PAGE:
“Literature offers us feelings for which we do not have to pay. It allows us to love, condemn, condone, hope, dread, and hate without any of the risks those feelings ordinarily involve.” So writes Janet Burroway in her classic textbook—and though we don’t have to pay in lived experience, the best writing resonates, creating deep feelings and pathos we carry around behind our masks. Each piece in this second anthology can trigger a heady dust devil. The work presents an emotional buffet reflecting our turbulent world: cultural realignment, racial reckoning, climate disaster, and a military defeat wrapped in a global pandemic. One bitter sandwich. One mega stomachache. And yet, we carry on seeking peace, grace, and joy. We must never forget joy. The writers deliver on some of these themes, though, while they reveal the pain, many times their own, they deliver understanding, and sometimes, joy. It’s crisp and poignant writing from the Nutmeg State that will be felt beyond our borders.
The last two years, while we hunkered down in COVID-19-imposed isolation, I’ve been fortunate to connect with Connecticut writers. Thank you to the 315 Connecticut writers who submitted over four hundred essays, stories, and poems for consideration for this year’s anthology. Our crack team of readers, genre editors, and guest editors debated their way down to the forty-two pieces here. After selection, our genre editors worked closely with a number of writers, sharpening the work.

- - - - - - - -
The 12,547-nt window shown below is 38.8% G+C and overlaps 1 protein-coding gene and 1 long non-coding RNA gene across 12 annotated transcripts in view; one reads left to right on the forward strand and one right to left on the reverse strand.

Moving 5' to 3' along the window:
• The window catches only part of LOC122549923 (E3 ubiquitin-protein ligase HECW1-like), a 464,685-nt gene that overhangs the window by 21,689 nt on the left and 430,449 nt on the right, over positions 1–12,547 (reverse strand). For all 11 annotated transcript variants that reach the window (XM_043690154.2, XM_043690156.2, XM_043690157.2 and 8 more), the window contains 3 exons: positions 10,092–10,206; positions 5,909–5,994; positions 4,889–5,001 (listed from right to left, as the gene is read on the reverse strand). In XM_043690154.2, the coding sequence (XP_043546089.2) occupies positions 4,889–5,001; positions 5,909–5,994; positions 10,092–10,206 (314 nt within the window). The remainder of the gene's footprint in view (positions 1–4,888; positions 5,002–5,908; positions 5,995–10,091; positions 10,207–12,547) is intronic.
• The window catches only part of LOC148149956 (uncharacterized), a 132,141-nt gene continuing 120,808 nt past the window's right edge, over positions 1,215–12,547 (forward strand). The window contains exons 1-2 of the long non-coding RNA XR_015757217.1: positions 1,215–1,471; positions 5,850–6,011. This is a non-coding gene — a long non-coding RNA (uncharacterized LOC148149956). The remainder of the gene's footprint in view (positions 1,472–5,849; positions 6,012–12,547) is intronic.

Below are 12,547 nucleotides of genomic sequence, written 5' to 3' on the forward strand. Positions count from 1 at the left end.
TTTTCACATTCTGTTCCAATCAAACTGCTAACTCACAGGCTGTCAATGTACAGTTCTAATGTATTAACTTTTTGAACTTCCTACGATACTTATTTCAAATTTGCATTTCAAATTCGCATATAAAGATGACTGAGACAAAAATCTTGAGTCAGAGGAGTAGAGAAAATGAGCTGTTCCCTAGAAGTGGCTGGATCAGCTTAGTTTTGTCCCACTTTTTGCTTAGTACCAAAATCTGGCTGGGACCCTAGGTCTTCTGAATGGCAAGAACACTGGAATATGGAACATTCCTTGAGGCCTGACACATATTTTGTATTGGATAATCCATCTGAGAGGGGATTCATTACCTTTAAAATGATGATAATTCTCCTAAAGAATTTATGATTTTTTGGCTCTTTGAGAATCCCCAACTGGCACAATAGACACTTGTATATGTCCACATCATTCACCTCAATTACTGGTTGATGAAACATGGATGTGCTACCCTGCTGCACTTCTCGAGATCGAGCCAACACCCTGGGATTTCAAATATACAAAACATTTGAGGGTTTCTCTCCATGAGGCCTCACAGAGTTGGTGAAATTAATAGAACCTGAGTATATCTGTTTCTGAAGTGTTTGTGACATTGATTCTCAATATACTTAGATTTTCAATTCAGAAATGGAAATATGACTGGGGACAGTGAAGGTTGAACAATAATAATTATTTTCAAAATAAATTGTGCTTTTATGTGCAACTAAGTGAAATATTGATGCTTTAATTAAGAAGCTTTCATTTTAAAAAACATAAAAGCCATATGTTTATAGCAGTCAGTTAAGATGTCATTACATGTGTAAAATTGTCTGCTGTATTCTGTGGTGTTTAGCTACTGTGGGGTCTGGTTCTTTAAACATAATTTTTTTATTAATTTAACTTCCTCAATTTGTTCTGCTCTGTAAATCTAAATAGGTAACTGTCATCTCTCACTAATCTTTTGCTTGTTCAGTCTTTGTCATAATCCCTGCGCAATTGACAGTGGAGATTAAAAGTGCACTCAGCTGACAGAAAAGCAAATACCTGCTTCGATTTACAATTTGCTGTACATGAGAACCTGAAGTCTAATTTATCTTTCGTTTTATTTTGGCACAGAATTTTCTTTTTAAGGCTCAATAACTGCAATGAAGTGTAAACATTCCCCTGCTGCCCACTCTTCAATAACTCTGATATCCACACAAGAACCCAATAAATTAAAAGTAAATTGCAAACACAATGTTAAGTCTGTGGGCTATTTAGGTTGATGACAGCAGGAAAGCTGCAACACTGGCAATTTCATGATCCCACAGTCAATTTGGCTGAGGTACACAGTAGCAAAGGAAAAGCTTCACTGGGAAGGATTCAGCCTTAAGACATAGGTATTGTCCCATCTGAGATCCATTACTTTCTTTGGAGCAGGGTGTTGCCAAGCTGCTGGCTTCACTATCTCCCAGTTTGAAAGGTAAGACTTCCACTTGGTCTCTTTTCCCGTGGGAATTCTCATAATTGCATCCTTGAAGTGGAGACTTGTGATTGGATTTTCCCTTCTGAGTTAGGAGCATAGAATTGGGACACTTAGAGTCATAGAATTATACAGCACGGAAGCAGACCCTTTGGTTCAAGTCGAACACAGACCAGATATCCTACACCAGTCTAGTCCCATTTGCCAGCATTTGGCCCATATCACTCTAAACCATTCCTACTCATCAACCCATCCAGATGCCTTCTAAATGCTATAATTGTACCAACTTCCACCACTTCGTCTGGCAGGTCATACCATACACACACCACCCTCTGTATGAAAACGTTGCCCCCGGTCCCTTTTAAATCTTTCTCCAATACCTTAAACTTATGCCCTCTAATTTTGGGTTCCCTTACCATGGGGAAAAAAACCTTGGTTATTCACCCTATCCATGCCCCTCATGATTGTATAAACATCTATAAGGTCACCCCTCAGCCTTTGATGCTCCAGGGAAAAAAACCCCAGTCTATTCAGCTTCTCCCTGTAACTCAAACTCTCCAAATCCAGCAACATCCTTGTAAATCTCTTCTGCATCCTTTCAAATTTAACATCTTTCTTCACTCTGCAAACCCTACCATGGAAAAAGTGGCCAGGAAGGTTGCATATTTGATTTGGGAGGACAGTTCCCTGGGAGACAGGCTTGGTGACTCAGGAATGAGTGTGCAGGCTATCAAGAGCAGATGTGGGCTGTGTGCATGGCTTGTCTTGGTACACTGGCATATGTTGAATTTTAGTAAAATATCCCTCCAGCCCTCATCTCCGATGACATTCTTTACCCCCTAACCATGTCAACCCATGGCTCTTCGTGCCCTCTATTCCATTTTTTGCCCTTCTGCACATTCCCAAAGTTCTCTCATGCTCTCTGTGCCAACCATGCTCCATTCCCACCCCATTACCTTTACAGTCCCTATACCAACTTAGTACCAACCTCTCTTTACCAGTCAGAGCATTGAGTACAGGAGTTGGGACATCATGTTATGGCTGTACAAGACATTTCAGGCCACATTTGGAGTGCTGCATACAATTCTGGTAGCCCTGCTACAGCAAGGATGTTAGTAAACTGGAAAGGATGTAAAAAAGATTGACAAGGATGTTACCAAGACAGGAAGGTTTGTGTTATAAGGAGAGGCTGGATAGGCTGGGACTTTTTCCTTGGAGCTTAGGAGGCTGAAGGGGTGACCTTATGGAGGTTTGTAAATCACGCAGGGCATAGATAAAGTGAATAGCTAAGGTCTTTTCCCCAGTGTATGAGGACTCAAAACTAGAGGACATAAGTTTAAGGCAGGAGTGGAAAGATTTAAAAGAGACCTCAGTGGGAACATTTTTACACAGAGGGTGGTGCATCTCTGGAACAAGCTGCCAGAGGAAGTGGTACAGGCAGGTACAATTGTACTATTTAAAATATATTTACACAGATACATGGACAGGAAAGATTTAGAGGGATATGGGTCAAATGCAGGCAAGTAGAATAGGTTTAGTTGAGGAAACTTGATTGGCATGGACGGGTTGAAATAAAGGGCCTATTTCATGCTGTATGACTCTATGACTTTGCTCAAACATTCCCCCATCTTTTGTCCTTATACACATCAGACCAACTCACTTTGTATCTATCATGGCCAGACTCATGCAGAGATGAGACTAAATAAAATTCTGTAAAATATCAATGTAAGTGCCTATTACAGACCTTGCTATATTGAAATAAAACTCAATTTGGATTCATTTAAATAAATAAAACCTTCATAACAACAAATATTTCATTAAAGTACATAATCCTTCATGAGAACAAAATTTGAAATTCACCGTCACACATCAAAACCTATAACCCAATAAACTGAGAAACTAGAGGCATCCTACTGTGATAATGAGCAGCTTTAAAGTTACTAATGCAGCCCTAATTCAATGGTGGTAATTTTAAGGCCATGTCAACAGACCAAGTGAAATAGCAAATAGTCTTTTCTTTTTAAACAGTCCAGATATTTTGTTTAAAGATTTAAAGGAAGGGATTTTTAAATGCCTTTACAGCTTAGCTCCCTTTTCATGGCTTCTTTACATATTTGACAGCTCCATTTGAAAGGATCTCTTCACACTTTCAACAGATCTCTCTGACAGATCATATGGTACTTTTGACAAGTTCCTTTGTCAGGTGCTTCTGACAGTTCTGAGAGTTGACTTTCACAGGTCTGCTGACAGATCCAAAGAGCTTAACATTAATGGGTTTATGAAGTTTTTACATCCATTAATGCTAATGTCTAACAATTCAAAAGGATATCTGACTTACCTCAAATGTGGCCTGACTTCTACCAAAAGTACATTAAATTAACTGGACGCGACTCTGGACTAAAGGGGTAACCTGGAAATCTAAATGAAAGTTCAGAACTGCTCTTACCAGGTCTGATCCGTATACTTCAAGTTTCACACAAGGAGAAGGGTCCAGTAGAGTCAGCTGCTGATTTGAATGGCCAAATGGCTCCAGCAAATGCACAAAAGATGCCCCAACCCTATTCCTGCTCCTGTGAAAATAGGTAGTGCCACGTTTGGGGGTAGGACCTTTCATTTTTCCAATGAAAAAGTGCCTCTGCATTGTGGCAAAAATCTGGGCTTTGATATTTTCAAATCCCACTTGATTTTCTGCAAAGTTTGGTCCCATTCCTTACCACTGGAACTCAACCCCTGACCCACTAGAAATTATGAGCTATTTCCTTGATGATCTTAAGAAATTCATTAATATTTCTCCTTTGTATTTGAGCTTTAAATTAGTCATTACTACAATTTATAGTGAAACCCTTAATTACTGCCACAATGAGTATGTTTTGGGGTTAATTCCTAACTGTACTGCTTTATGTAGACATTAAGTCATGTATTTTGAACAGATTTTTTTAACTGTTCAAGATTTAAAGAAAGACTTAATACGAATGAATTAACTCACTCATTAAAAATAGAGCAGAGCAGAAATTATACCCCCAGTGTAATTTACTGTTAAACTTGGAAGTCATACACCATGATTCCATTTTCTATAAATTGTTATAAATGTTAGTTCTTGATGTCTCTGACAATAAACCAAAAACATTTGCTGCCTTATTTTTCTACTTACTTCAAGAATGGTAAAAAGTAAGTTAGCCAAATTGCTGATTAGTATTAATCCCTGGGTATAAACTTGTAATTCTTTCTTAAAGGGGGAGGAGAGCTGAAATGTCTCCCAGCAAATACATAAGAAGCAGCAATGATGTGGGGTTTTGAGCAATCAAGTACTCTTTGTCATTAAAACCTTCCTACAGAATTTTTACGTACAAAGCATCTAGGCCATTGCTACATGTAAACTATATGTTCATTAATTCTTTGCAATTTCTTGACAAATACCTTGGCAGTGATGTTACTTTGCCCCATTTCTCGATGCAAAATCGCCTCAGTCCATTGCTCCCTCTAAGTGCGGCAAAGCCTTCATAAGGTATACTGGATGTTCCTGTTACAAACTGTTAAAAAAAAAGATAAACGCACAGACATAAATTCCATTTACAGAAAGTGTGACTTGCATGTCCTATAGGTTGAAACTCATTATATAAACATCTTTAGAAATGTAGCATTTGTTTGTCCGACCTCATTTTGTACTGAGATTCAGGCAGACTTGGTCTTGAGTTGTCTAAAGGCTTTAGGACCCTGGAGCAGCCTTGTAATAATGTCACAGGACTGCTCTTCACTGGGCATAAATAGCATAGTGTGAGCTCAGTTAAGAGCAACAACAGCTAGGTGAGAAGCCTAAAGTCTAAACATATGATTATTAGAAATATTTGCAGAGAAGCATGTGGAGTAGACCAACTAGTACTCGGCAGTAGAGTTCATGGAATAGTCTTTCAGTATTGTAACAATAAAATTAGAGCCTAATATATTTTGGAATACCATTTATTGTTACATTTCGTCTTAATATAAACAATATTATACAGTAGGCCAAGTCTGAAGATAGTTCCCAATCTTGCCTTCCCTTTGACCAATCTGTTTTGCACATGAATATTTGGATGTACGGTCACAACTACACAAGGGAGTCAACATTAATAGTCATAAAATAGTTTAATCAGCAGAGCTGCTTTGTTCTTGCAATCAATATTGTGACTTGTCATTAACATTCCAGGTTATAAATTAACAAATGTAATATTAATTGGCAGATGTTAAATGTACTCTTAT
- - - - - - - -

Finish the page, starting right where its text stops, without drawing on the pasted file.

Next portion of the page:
Even under the best circumstances, publishing is exacting work. But living through a worldwide pandemic has increased the physical and psychic distance between us as the events and institutions that support the literary arts have gone online or dark. Writers work in solitary alcoves but thrive within a supportive community. I challenge all Connecticut readers and writers to support the literary arts’ return. As live, in-person events and workshops return to libraries, colleges, and bookstores, reserve your seat. Mask up and plan to attend one literary event each month. Post your reflections on the festival Facebook page. We promote statewide events each week. Dust off your literary citizenship card as we emerge from the pandemic darkness into the new-normal bright light.
I’m indebted to the visionary educators who encouraged and supported our team during the production of the anthology: Melissa Mentzer, Aimee Pozorski, and the entire English faculty at Central Connecticut State University. Tip of the hat to Robert Wolff, dean of the College of Liberal Arts and Social Sciences, and all senior CCSU administrators, particularly those involved in the CCSU Foundation. Bravo to the team at the Connecticut Literary Festival and our designer, Jillian Goeler. And to our anonymous donor, whoever they be, celebrate your wise investment in Connecticut writers. On behalf of all readers, we thank you.
The writers in the second anthology hail from Woodstock to Ridgefield, from Windsor Locks to New Haven. It’s a diverse ensemble. Thank you to all the writers who trusted us with their work, and a hearty congratulations to the writers whose work you hold in your hands.